The guerilla movement took off with the forcible harvesting of crops from the lands of rich landlords. On November 25, 1968 something more significant happened in the hill tracts of Parvatipuram. Around 250 tribal people armed with bows and arrows, and spears, led by legendary peasant organizer Vempatapu Sathyanarayana and Nagabhushan Patnaik, raided the house of a landlord and took possession of rice and other foodgrains he had hoarded. They also seized documents, promissory notes and other records that bound tribal peasants to the landlord, who was also a moneylender. Several such actions followed in Srikakulam and the movement gained much popularity. However, by the mid 1970s, under the cover of the Emergency, the Srikakulam movement was crushed, with over 300 activists killed in “encounters”. But the fires of revolution are apparently not so easily doused down.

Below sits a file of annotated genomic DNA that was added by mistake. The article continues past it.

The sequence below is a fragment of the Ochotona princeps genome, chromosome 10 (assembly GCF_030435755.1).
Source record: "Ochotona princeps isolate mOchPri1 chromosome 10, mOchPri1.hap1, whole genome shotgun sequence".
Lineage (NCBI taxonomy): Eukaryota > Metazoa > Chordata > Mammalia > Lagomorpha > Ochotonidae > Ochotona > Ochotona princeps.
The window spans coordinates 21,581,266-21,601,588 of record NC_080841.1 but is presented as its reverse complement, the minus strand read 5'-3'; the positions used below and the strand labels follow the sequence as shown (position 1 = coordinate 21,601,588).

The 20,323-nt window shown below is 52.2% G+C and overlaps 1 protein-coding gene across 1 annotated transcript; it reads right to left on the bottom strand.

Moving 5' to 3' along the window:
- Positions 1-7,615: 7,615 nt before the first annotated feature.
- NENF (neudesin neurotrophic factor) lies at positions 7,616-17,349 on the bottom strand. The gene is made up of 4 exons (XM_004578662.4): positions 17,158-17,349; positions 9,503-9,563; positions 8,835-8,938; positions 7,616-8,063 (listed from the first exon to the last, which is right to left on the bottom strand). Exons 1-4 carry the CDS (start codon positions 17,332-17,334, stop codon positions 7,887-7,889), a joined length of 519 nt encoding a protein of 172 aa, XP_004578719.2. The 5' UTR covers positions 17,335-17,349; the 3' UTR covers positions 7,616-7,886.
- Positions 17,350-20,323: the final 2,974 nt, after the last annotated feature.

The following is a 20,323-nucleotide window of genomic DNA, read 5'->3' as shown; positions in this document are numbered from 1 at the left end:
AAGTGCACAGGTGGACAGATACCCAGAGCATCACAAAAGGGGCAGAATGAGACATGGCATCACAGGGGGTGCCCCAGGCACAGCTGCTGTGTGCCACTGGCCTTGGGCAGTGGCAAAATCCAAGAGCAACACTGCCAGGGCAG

The CPI (ML) only regrouped and spread to other parts of the then composite Andhra Pradesh where we have seen periodic recrudescence. The Naxalites made several dramatic strikes in the thickly-forested districts of Telangana like Adilabad, Karimnagar and Warangal during the Emergency. On November 7, a Naxalite squad led by Kondapalli Sitaramiah, later founder of the People’s War Group, and Muppalla Laxman Rao alias Ganapathy, now CPI(ML) general secretary, again attacked the home of Pitamber Rao, a wealthy and powerful Velama landlord with strong Congress connections, and killed his sons G.V. Subhash and Sampat Rao. (Subhash was my classmate at Nizam College in Hyderabad and captained the cricket, basketball and hockey teams).
The Tappalpur raid, despite the presence of a police picket in the village, captured the imagination of the educated youth and Communist cadres all over the state. Soon after the Naxalite leaders involved in the raid were able to form the “Coordination Committee” which was later rechristened as People’s War Group. The PWG merged with Bihar’s Maoist Communist Centre (MCC) to become CPI (Maoist) in October 2004. In 1978, the newly-formed Congress (I) swept the elections to the state Assembly, defeating the Janata Party led in the state by S. Jaipal Reddy and the ruling Congress faction led by the incumbent chief minister J, Vengala Rao.